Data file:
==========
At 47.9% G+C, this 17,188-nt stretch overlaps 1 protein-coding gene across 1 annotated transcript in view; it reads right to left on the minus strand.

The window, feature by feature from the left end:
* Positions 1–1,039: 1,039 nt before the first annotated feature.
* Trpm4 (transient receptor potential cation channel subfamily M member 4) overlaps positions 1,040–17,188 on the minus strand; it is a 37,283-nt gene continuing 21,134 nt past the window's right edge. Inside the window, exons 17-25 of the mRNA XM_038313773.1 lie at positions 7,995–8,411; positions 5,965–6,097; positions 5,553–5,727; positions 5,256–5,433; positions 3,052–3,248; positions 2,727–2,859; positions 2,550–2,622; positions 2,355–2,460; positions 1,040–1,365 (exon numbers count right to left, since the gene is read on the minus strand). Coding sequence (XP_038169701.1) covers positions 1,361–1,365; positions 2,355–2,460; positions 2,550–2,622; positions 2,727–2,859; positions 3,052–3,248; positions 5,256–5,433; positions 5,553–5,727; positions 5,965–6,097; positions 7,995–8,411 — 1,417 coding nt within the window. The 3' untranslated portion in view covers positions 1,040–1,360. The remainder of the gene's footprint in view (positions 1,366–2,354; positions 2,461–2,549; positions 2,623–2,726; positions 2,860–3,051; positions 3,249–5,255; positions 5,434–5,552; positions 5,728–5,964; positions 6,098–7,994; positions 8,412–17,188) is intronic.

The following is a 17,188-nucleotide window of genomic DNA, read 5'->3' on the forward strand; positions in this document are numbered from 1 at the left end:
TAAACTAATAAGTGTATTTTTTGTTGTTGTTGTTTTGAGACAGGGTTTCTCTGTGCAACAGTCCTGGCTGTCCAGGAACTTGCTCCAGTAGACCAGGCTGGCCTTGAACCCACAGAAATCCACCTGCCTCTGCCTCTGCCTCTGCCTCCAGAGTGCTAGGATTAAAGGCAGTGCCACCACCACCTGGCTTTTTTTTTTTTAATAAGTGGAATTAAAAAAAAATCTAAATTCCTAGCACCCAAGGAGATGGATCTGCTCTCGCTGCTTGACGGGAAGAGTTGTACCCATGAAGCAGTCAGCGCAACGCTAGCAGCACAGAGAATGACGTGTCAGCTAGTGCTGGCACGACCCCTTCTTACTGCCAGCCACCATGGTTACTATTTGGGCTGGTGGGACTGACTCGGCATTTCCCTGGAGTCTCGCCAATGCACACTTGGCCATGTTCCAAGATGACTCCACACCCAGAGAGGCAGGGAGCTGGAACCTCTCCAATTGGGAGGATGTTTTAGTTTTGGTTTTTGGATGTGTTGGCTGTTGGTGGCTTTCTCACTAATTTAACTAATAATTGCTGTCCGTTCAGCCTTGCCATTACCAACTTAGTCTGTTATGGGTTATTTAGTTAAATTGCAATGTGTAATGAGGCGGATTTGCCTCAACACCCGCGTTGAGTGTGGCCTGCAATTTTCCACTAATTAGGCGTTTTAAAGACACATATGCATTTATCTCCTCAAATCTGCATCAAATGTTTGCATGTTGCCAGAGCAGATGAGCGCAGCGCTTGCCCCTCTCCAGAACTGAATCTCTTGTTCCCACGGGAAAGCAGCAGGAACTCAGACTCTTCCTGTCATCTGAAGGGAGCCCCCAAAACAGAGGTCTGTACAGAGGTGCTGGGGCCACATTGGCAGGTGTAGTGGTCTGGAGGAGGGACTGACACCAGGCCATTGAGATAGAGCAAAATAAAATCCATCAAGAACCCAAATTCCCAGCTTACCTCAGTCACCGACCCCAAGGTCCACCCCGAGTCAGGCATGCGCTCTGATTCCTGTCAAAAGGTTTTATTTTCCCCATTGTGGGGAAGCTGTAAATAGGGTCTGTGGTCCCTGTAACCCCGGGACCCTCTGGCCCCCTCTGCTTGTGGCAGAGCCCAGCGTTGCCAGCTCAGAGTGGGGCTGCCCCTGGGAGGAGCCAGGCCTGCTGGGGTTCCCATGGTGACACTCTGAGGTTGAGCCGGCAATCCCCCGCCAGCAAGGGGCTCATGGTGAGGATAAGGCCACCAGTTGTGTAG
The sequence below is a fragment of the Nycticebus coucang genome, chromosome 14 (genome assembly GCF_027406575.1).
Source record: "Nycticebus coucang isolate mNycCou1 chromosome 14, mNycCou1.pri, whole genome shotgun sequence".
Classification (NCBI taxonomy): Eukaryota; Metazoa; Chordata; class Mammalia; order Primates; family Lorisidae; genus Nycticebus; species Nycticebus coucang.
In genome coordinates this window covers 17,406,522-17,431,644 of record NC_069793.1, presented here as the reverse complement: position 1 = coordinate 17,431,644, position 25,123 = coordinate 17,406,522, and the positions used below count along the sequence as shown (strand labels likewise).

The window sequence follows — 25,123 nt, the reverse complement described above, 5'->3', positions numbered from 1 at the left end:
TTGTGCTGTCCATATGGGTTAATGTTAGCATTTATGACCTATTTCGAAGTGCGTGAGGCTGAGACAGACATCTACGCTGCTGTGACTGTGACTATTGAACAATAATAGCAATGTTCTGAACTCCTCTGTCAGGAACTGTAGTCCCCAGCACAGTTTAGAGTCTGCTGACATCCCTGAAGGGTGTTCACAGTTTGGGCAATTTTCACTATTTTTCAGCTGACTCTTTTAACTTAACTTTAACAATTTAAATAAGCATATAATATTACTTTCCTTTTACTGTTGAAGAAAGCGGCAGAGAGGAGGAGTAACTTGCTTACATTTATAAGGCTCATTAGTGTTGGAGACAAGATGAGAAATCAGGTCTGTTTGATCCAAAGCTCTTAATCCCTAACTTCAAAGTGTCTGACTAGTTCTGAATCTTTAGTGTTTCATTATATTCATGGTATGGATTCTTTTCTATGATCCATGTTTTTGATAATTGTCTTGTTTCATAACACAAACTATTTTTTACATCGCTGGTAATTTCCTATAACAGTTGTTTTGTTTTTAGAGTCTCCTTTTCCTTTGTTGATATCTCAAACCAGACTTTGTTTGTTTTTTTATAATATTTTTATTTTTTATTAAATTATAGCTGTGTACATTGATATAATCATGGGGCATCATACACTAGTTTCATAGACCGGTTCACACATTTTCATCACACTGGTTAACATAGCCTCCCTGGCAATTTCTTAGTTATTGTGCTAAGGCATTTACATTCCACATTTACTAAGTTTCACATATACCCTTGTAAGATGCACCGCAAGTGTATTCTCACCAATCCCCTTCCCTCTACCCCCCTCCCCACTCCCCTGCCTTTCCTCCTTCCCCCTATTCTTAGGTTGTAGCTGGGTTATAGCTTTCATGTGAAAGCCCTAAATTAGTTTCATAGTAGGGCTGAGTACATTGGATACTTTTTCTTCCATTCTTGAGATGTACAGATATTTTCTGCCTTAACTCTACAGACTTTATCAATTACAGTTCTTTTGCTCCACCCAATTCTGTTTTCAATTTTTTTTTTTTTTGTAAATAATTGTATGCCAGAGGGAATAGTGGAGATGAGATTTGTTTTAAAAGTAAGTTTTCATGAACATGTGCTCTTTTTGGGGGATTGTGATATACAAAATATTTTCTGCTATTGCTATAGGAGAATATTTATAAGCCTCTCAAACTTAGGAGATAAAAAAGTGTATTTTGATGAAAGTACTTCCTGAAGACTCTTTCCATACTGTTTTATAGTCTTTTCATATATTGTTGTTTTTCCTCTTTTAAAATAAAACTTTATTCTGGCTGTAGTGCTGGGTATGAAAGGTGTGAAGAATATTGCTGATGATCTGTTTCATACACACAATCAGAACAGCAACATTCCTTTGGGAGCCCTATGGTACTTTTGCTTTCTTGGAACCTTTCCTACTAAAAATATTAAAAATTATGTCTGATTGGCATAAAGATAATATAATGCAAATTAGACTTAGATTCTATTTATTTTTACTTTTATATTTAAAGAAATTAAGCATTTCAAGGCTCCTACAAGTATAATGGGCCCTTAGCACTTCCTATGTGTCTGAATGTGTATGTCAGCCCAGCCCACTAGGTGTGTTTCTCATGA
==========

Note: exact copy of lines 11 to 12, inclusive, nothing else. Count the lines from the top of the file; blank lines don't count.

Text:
The window sequence follows — 25,123 nt, the reverse complement described above, 5'->3', positions numbered from 1 at the left end:
TTGTGCTGTCCATATGGGTTAATGTTAGCATTTATGACCTATTTCGAAGTGCGTGAGGCTGAGACAGACATCTACGCTGCTGTGACTGTGACTATTGAACAATAATAGCAATGTTCTGAACTCCTCTGTCAGGAACTGTAGTCCCCAGCACAGTTTAGAGTCTGCTGACATCCCTGAAGGGTGTTCACAGTTTGGGCAATTTTCACTATTTTTCAGCTGACTCTTTTAACTTAACTTTAACAATTTAAATAAGCATATAATATTACTTTCCTTTTACTGTTGAAGAAAGCGGCAGAGAGGAGGAGTAACTTGCTTACATTTATAAGGCTCATTAGTGTTGGAGACAAGATGAGAAATCAGGTCTGTTTGATCCAAAGCTCTTAATCCCTAACTTCAAAGTGTCTGACTAGTTCTGAATCTTTAGTGTTTCATTATATTCATGGTATGGATTCTTTTCTATGATCCATGTTTTTGATAATTGTCTTGTTTCATAACACAAACTATTTTTTACATCGCTGGTAATTTCCTATAACAGTTGTTTTGTTTTTAGAGTCTCCTTTTCCTTTGTTGATATCTCAAACCAGACTTTGTTTGTTTTTTTATAATATTTTTATTTTTTATTAAATTATAGCTGTGTACATTGATATAATCATGGGGCATCATACACTAGTTTCATAGACCGGTTCACACATTTTCATCACACTGGTTAACATAGCCTCCCTGGCAATTTCTTAGTTATTGTGCTAAGGCATTTACATTCCACATTTACTAAGTTTCACATATACCCTTGTAAGATGCACCGCAAGTGTATTCTCACCAATCCCCTTCCCTCTACCCCCCTCCCCACTCCCCTGCCTTTCCTCCTTCCCCCTATTCTTAGGTTGTAGCTGGGTTATAGCTTTCATGTGAAAGCCCTAAATTAGTTTCATAGTAGGGCTGAGTACATTGGATACTTTTTCTTCCATTCTTGAGATGTACAGATATTTTCTGCCTTAACTCTACAGACTTTATCAATTACAGTTCTTTTGCTCCACCCAATTCTGTTTTCAATTTTTTTTTTTTTTGTAAATAATTGTATGCCAGAGGGAATAGTGGAGATGAGATTTGTTTTAAAAGTAAGTTTTCATGAACATGTGCTCTTTTTGGGGGATTGTGATATACAAAATATTTTCTGCTATTGCTATAGGAGAATATTTATAAGCCTCTCAAACTTAGGAGATAAAAAAGTGTATTTTGATGAAAGTACTTCCTGAAGACTCTTTCCATACTGTTTTATAGTCTTTTCATATATTGTTGTTTTTCCTCTTTTAAAATAAAACTTTATTCTGGCTGTAGTGCTGGGTATGAAAGGTGTGAAGAATATTGCTGATGATCTGTTTCATACACACAATCAGAACAGCAACATTCCTTTGGGAGCCCTATGGTACTTTTGCTTTCTTGGAACCTTTCCTACTAAAAATATTAAAAATTATGTCTGATTGGCATAAAGATAATATAATGCAAATTAGACTTAGATTCTATTTATTTTTACTTTTATATTTAAAGAAATTAAGCATTTCAAGGCTCCTACAAGTATAATGGGCCCTTAGCACTTCCTATGTGTCTGAATGTGTATGTCAGCCCAGCCCACTAGGTGTGTTTCTCATGA